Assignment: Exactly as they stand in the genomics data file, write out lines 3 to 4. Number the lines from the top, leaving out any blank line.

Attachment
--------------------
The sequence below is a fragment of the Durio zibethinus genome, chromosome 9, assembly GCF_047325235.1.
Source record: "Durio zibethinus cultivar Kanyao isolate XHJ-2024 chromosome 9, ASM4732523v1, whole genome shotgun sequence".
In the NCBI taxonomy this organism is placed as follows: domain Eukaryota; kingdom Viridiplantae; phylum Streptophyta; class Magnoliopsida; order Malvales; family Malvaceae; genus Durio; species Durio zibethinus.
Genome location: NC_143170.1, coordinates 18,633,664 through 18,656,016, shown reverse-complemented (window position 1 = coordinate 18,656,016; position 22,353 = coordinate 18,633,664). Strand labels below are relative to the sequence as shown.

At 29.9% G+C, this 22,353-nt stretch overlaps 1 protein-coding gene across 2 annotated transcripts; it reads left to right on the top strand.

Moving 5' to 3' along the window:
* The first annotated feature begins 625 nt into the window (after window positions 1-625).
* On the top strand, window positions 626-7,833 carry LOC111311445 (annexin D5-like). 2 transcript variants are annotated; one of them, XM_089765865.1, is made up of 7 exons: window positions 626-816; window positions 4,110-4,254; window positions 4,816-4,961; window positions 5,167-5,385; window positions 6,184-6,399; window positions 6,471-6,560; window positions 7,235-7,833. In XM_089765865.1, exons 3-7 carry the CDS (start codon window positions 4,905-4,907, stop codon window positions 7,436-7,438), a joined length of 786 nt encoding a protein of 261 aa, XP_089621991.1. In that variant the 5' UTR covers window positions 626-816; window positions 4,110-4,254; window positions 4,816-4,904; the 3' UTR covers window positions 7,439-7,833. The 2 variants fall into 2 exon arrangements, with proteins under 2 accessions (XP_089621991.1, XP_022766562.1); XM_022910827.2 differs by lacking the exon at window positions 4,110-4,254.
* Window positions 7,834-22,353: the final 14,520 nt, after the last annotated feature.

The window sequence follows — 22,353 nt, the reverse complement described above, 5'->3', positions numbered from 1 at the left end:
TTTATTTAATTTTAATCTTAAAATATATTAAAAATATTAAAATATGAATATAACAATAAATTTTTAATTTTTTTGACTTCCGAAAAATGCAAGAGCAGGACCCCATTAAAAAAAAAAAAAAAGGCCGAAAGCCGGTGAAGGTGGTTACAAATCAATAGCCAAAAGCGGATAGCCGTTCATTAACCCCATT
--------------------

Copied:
In the NCBI taxonomy this organism is placed as follows: domain Eukaryota; kingdom Viridiplantae; phylum Streptophyta; class Magnoliopsida; order Malvales; family Malvaceae; genus Durio; species Durio zibethinus.
Genome location: NC_143170.1, coordinates 18,633,664 through 18,656,016, shown reverse-complemented (window position 1 = coordinate 18,656,016; position 22,353 = coordinate 18,633,664). Strand labels below are relative to the sequence as shown.